Robert A. Bjork, Distinguished Research Professor, UCLA

This is my new favourite book on education. I read it from cover to cover before writing this preface, and I plan to revisit it regularly. If I was still running a PGCE programme, it would be required reading for my students, and I can think of no better choice for a book-study for experienced teachers. Anyone seriously interested in education should read this book.

Dylan Wiliam, Emeritus Professor, Institute of Education

Almost everyone will find something to disagree with in this book, something to upset you, challenge your beliefs and either make you angry or make you think. However well-informed you are, Didau finds a crack, a weak point from which to infect you with doubt. Nothing is sacred: formative assessment, effect size and growth mindset all come under attack. But there is wisdom on every page, worthy of more detailed thought and study. Didau is at heart a teacher; he understands teachers, classrooms and schools. But he understands research too and blends these elements into a coherent whole. There is a canon of about a dozen books that I recommend to teachers most of which are cited in this one. My essential reading list has a new entry.

Professor Robert Coe, PhD, Professor of Education and Director of the Centre for Evaluation and Monitoring (CEM), Durham University

David Didau`s book is everything a book about the work of teaching should be: clear-eyed, lively, wise, and funny. Written by a front-line practitioner of the craft.

Doug Lemov, Managing Director, Teach Like a Champion Team

David Didau`s book is everything a book about the work of teaching should be: clear-eyed, lively, wise, and funny. Written by a front-line practitioner of the craft.

Doug Lemov, Managing Director, Teach Like a Champion Team

My first book, The Perfect English Lesson, is also available.

In an age when there`s a tendency to clutch after ready-made gimmicks for every lesson, there’s something hugely invigorating about David Didau’s book. He reminds us that great English lessons are about relationships as well as content, but that they need to demonstrate our students’ progress. He provides a range of ideas and approaches which can be customised to our own personalities and style to help us to teach lessons that aren’t just outstanding against some Ofsted tick list, but genuinely outstanding. Recommended.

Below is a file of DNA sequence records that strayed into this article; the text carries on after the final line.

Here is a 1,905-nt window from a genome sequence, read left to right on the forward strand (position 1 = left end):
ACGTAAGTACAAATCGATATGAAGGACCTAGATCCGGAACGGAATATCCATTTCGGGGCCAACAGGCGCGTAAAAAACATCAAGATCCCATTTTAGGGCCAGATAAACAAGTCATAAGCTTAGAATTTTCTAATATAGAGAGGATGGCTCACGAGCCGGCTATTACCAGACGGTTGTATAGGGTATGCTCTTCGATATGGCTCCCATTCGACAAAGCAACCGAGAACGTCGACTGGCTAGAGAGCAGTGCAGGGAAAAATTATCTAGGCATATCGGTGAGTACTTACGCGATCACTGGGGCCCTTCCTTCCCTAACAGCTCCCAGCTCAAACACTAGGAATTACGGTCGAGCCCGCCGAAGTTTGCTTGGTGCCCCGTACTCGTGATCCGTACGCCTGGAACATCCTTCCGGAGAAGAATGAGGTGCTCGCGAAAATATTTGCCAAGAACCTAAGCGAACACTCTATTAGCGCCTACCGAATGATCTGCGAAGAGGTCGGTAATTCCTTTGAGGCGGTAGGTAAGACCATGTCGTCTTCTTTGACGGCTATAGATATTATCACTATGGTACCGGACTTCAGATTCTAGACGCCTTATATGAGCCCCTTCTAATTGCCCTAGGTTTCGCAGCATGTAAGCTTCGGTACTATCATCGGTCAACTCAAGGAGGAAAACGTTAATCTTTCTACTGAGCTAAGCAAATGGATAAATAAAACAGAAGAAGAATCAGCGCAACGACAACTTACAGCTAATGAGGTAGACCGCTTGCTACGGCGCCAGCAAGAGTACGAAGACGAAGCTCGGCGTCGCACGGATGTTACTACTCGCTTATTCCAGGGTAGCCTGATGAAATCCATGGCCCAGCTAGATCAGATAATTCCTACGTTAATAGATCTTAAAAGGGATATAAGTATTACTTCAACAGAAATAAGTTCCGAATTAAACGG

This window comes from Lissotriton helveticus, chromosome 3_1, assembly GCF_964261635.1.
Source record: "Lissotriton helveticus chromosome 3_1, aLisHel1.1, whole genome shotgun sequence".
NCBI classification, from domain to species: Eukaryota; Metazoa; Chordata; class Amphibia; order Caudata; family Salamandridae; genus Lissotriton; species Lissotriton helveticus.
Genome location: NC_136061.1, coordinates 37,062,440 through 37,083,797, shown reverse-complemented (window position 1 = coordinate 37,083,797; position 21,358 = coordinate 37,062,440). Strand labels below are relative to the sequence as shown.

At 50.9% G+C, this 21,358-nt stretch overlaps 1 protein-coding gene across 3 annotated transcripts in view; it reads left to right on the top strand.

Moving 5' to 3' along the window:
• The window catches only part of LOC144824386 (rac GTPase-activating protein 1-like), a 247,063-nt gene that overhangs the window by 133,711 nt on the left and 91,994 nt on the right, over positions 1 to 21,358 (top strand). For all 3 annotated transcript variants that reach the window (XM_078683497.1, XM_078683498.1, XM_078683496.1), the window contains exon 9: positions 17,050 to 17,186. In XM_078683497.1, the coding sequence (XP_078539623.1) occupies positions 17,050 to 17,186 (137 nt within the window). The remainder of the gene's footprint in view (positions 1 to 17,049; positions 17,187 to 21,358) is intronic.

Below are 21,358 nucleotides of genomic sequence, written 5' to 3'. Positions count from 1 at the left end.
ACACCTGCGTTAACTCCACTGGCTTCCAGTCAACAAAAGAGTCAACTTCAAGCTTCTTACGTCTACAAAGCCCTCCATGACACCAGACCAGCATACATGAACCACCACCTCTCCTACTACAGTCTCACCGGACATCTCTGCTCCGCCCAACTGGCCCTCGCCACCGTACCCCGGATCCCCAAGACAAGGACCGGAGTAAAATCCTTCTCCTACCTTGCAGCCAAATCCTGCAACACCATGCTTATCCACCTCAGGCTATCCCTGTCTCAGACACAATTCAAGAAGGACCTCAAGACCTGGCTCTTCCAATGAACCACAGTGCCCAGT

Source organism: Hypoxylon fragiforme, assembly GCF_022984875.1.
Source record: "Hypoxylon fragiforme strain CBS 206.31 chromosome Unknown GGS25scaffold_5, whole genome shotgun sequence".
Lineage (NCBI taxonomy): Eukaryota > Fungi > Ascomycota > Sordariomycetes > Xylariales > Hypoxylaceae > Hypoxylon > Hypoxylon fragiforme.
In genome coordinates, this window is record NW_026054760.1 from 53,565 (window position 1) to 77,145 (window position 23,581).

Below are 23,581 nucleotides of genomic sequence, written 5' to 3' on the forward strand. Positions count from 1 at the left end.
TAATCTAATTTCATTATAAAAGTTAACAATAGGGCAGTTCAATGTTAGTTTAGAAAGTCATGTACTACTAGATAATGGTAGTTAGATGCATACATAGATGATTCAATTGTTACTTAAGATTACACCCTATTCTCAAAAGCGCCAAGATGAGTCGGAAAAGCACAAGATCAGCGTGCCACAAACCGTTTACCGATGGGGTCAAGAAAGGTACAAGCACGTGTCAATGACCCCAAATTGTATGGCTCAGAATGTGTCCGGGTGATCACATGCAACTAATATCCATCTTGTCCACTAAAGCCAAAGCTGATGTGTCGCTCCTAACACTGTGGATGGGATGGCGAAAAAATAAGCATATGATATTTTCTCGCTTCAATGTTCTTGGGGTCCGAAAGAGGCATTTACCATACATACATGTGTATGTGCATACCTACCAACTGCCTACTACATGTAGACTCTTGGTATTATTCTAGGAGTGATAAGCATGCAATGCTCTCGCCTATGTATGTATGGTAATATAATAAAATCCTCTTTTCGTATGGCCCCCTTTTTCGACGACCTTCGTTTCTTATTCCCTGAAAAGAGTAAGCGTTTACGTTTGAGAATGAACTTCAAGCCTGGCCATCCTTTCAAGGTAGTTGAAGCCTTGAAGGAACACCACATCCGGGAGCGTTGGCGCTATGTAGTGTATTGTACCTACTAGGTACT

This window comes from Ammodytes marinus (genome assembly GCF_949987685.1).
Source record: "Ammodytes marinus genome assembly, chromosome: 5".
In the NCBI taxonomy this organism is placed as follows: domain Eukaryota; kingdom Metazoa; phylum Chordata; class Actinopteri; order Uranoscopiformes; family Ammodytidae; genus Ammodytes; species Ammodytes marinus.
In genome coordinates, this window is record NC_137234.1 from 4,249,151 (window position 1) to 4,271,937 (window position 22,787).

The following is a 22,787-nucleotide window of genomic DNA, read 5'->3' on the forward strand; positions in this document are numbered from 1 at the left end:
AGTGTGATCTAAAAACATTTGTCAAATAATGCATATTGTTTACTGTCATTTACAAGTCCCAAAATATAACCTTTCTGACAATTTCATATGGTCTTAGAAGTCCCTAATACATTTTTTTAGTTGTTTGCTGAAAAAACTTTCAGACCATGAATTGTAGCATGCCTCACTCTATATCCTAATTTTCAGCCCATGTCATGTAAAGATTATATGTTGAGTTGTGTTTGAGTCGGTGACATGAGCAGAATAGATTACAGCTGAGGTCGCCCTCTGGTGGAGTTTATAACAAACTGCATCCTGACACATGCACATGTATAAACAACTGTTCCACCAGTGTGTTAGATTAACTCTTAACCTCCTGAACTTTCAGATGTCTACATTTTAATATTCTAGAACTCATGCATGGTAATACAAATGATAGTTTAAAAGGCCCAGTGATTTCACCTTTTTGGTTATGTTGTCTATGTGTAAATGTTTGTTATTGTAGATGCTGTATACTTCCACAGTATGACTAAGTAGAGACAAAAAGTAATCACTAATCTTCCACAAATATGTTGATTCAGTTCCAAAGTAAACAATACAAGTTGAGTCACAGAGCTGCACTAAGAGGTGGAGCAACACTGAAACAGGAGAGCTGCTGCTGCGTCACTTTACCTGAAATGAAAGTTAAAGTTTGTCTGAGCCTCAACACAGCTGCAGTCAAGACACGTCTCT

Geoff Barton, Headteacher, King Edward VI School


  1. […] David Didau writes a specific post about why so many teachers are leaving teaching. He throws around some very jaw dropping statistics, like 50% of teachers end up choosing a different profession. This post is from last February but I don’t think that the percentage could have changed that dramatically over the past 7 months. He talks about the reason for teachers leaving being potential burn outs or dissatisfaction with the profession. He also ponders if these losses in teachers are really a bad thing or if, in my words, this is just a weeding out of the “bad eggs.” I believe that as shocking as these statistics he shares are, they put some of my mind at ease. I say this because I have seen a lot of potential teachers roll through an education class or two and it is obvious that this isn’t the profession for them. I have heard multiple instructors say that they can’t teach us how to be an excellent teacher, but it has to come from within ourselves. This is totally true and even though these statistics are disheartening, I believe that the cold, hard, truth is that they are necessary. […]